156
156

PROPERTY FROM AN ESTATE

Arshile Gorky
CUBIST STILL LIFE
Estimate
50,00070,000
LOT SOLD. 137,500 USD
JUMP TO LOT
156

PROPERTY FROM AN ESTATE

Arshile Gorky
CUBIST STILL LIFE
Estimate
50,00070,000
LOT SOLD. 137,500 USD
JUMP TO LOT

Details & Cataloguing

Impressionist & Modern Art Day Sale

|
New York

Arshile Gorky
1904 - 1948
CUBIST STILL LIFE
Oil on canvas
22 1/8 by 15 1/8 in.
56.1 by 38.4 cm
Painted circa 1928-29.
Read Condition Report Read Condition Report

This work is recorded in the Arshile Gorky Foundation Archives under number P63.

Provenance

Helen Austin, New York (acquired directly from the artist in 1928-29)
James Corcoran Gallery, Los Angeles
Acquired from the above 

Exhibited

Tel Aviv, Tel Aviv Museum of Art, 1996, n.n, illustrated in color in the catalogue 

Literature

Jim Jordan & Robert Goldwater, The Paintings of Arshile Gorky: A Critical Catalogue, New York, 1982, illustrated pl. 63
IFAR Journal, vol. 10, no. 3/4, 2008-09, illustrated p. 57

Catalogue Note

Arshile Gorky’s unique reinterpretation of Cubism through the classical genre of still life is definitively rendered in the present lot, completed circa 1929, and marks a significant stylistic development within the artist’s tragically short career. Born in Armenia at the time of the genocide, Gorky fled his turbulent past by emigrating to America in 1920, where he quickly joined the avant-garde New York art scene flourishing at the beginning of the twentieth century. Gorky was predominantly self-taught, and looked to the revolutionary styles of Paul Cézanne, Pablo Picasso and Joan Miró while developing his own visual approach. Arthur Revington noted that, “Cubism had just begun to make an appearance and Gorky was well aware of it. He possessed an immediate instinct” (Arthur Revington, quoted  in Nouritza Matossian, Black Angel: The Life of Arshile Gorky, New York, 2000, p. 16). Gorky’s extensive knowledge of early European modernist styles, as well as his ability to emulate the pictorial innovations of such European masters fundamentally place him apart from his contemporaries, who were largely preoccupied with Social Realism and depictions of the "American scene" at the time Cubist Still Life was executed. Gorky’s reverence to, and subsequent study of, artists such as Cézanne, Picasso and Braque illuminate his own belief in the significance of art historical tradition and continuity, as well as the notion that an artist can only reach maturity after having experienced a period of comprehensive apprenticeship.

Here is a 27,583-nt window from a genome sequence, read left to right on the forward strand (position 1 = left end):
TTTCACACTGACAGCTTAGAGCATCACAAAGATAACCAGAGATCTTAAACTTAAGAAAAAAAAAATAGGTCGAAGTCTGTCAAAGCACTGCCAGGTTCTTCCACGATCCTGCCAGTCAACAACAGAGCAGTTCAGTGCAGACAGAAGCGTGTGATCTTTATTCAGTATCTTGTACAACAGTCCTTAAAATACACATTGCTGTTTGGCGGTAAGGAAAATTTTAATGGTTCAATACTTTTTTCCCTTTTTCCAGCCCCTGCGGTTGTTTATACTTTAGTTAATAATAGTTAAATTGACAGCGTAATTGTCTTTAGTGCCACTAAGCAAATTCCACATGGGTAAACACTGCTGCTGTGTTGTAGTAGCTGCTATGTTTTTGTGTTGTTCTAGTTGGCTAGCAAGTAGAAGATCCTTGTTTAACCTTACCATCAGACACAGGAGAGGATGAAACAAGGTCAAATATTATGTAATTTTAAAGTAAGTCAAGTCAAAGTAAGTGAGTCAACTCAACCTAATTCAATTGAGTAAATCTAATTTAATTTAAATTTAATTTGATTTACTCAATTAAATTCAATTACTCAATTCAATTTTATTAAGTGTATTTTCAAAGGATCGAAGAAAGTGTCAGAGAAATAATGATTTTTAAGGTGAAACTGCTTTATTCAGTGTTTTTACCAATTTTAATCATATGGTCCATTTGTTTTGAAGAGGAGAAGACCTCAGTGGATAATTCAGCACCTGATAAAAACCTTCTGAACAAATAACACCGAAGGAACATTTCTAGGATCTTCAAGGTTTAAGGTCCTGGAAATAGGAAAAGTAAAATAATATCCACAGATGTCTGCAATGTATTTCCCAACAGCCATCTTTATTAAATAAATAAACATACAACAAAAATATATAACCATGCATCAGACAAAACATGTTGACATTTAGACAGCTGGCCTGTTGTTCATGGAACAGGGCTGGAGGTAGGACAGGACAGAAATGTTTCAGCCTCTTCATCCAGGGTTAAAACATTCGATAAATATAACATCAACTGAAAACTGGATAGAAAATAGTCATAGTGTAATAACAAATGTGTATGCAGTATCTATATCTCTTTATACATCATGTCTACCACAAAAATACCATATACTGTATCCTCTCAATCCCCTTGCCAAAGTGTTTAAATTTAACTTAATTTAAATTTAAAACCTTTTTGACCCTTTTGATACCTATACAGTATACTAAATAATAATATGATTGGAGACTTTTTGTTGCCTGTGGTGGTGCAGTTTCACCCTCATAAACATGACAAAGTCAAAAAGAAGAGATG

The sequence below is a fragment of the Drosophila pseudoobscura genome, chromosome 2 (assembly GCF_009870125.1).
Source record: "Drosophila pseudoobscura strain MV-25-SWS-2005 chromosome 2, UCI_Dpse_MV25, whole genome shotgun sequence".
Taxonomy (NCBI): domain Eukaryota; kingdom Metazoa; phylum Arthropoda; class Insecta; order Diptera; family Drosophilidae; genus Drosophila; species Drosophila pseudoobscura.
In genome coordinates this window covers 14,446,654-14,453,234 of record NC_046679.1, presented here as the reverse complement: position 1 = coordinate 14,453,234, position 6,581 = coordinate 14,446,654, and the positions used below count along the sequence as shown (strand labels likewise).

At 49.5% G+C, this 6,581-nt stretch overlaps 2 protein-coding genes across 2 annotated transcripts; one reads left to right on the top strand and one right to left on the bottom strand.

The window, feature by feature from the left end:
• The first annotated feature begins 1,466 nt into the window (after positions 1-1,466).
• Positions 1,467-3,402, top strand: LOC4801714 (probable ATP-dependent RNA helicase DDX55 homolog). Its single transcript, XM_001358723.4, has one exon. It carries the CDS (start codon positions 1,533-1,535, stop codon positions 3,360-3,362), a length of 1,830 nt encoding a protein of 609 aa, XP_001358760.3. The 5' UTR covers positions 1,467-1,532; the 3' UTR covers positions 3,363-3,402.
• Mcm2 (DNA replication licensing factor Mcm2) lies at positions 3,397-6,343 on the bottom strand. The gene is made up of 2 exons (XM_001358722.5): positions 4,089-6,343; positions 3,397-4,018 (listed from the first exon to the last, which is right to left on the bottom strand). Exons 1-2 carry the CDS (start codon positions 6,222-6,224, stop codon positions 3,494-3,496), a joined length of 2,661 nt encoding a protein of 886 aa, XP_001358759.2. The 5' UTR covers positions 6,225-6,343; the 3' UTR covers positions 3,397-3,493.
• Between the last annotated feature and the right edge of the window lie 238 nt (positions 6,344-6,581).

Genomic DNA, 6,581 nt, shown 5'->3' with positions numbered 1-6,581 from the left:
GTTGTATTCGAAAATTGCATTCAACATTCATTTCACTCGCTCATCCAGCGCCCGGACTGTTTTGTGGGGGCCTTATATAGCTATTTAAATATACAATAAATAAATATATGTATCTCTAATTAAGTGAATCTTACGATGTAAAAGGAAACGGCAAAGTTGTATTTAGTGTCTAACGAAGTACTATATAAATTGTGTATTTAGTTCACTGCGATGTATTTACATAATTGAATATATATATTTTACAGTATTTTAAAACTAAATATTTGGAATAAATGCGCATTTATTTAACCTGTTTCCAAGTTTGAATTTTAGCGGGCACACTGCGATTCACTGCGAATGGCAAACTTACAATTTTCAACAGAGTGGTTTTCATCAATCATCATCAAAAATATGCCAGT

Such Cubist influences are unmistakable in the present composition, especially in the fractured surface and through Gorky’s dynamic emphasis on line over form and color. Cubist Still Life depicts a black table upon which items such as a glass are discernible, as well as a tiled floor, a visual device that enhances the juxtaposed spatial planes forming the artist’s geometric framework. A first glance of the present lot immediately recalls early Cubist works such as Braque’s Glass on a Table of circa 1909-10 and Picasso’s celebrated Still Life with Chair Caning of 1912, two works with which Gorky certainly would have been familiar. In 1929, the same year Gorky executed Cubist Still Life, Braque also completed The Large Pedestal Table (see fig. 1), exhibiting a familiar three-legged black table upon which a fractured still life is arranged. While Gorky manipulated the Synthetic Cubism of Picasso and Braque, he employed their techniques as an intellectual tool, adding his own subtleties and nuances, significantly warming their color palette and taking a critically more gestural approach. Gorky’s Cubist period offers a key link between pre-war European modern styles and the proceeding Abstract Expressionist movement, in which the artist would later play a significant role. Although his life tragically ended in 1948 when he commit suicide, the unique and exceptional repertoire that Gorky left behind made a powerful impact upon the progression and transformation of American art in the twentieth century.

From 1926 to 1931 Gorky taught drawing at the Grand Central Art School in New York, where Helen Austin, the first owner of the present work, was a student.

Impressionist & Modern Art Day Sale

|
New York